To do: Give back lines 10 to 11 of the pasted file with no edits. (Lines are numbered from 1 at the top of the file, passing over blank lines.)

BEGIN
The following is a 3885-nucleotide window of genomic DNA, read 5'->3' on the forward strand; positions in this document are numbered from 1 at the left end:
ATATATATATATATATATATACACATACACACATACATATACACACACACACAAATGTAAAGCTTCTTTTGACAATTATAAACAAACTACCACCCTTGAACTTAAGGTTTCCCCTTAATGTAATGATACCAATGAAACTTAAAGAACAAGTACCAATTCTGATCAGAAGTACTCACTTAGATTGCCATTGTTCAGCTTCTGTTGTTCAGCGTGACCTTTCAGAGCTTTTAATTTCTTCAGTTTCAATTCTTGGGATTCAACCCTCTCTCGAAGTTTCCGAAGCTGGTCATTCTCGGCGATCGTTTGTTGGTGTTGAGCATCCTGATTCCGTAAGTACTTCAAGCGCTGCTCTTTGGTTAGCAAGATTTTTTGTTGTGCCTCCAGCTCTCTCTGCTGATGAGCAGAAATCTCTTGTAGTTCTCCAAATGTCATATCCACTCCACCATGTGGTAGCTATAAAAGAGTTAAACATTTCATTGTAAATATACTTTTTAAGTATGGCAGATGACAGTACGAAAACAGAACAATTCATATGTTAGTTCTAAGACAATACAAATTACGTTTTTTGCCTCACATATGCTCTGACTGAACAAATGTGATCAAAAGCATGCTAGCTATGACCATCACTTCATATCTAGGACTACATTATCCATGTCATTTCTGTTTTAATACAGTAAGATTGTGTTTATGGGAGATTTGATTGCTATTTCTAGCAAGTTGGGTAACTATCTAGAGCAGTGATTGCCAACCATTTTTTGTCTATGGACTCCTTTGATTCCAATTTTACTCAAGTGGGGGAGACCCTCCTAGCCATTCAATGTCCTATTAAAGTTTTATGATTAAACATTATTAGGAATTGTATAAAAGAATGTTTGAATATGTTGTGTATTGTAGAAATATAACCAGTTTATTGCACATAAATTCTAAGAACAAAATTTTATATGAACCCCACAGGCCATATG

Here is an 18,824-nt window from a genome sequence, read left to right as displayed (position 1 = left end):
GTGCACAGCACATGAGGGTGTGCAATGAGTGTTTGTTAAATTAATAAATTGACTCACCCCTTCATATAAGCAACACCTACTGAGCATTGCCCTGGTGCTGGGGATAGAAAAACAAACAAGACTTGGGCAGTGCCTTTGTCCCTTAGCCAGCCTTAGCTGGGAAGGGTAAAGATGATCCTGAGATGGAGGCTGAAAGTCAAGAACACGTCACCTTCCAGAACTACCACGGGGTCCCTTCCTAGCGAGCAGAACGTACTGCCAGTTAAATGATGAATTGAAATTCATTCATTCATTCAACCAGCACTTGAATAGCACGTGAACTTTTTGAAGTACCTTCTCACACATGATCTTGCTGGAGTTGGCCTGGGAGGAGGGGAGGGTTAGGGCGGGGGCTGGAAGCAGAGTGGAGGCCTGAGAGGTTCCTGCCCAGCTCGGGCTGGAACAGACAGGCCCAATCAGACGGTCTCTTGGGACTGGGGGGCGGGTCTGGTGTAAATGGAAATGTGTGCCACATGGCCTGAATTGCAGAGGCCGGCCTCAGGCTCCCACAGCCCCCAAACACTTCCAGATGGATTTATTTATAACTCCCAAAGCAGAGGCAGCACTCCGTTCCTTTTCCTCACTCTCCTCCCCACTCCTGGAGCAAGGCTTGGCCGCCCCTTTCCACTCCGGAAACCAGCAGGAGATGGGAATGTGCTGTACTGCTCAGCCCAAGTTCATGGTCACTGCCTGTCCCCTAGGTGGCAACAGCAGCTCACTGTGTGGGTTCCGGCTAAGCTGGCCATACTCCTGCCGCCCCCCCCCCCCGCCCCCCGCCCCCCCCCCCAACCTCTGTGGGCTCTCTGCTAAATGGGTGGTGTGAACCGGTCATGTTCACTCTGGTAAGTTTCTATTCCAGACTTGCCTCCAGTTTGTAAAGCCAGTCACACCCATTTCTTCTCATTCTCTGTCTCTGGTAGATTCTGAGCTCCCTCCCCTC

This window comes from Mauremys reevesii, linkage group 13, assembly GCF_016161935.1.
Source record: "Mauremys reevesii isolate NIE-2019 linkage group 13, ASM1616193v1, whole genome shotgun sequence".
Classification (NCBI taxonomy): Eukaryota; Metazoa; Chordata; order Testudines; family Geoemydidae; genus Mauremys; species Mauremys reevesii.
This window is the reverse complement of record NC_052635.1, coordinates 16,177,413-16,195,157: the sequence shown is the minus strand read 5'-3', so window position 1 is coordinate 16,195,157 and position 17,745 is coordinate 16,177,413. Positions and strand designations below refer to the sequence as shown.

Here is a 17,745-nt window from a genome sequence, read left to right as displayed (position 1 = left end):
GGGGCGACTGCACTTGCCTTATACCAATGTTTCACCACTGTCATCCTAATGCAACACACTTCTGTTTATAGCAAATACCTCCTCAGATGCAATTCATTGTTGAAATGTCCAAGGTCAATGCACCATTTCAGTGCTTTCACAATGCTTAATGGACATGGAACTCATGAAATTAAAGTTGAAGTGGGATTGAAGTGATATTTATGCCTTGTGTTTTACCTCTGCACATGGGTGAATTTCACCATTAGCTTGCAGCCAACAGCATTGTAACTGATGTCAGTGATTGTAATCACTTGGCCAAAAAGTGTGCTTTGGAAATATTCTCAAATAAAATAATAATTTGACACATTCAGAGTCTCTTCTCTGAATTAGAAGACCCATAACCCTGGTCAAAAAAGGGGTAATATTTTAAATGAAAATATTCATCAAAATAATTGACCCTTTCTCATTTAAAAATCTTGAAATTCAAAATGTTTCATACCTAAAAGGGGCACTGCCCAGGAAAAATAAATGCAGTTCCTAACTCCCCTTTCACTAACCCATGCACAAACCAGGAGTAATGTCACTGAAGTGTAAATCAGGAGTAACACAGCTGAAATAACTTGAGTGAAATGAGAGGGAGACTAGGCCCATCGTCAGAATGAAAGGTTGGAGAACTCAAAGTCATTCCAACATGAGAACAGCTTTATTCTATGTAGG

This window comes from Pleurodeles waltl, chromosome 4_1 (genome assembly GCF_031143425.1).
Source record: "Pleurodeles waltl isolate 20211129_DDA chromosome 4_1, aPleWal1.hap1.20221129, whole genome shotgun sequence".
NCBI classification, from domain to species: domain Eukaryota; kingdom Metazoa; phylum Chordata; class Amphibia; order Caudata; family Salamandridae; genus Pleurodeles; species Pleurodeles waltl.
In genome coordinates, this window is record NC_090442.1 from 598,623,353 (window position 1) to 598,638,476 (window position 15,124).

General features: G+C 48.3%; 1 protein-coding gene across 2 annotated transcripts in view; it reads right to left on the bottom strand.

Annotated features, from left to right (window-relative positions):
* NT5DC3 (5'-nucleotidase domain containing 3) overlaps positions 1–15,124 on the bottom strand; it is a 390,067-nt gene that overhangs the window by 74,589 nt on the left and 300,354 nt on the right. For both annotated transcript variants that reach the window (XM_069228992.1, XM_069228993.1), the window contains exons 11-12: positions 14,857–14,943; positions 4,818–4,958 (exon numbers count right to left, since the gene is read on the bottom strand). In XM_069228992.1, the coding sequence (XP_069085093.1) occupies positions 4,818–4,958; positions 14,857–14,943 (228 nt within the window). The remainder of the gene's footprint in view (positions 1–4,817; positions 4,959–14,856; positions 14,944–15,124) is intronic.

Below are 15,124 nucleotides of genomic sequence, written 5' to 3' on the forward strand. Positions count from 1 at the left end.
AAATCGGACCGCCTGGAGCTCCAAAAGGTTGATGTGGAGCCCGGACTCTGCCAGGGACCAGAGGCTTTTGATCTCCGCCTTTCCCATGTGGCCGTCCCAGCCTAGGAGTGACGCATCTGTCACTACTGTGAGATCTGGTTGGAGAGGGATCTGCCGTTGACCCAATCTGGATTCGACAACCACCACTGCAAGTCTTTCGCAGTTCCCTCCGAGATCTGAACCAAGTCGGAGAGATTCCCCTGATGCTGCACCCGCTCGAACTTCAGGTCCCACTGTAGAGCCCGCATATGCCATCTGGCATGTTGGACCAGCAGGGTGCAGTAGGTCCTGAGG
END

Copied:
GGGGCGACTGCACTTGCCTTATACCAATGTTTCACCACTGTCATCCTAATGCAACACACTTCTGTTTATAGCAAATACCTCCTCAGATGCAATTCATTGTTGAAATGTCCAAGGTCAATGCACCATTTCAGTGCTTTCACAATGCTTAATGGACATGGAACTCATGAAATTAAAGTTGAAGTGGGATTGAAGTGATATTTATGCCTTGTGTTTTACCTCTGCACATGGGTGAATTTCACCATTAGCTTGCAGCCAACAGCATTGTAACTGATGTCAGTGATTGTAATCACTTGGCCAAAAAGTGTGCTTTGGAAATATTCTCAAATAAAATAATAATTTGACACATTCAGAGTCTCTTCTCTGAATTAGAAGACCCATAACCCTGGTCAAAAAAGGGGTAATATTTTAAATGAAAATATTCATCAAAATAATTGACCCTTTCTCATTTAAAAATCTTGAAATTCAAAATGTTTCATACCTAAAAGGGGCACTGCCCAGGAAAAATAAATGCAGTTCCTAACTCCCCTTTCACTAACCCATGCACAAACCAGGAGTAATGTCACTGAAGTGTAAATCAGGAGTAACACAGCTGAAATAACTTGAGTGAAATGAGAGGGAGACTAGGCCCATCGTCAGAATGAAAGGTTGGAGAACTCAAAGTCATTCCAACATGAGAACAGCTTTATTCTATGTAGG

This window comes from Pleurodeles waltl, chromosome 4_1 (genome assembly GCF_031143425.1).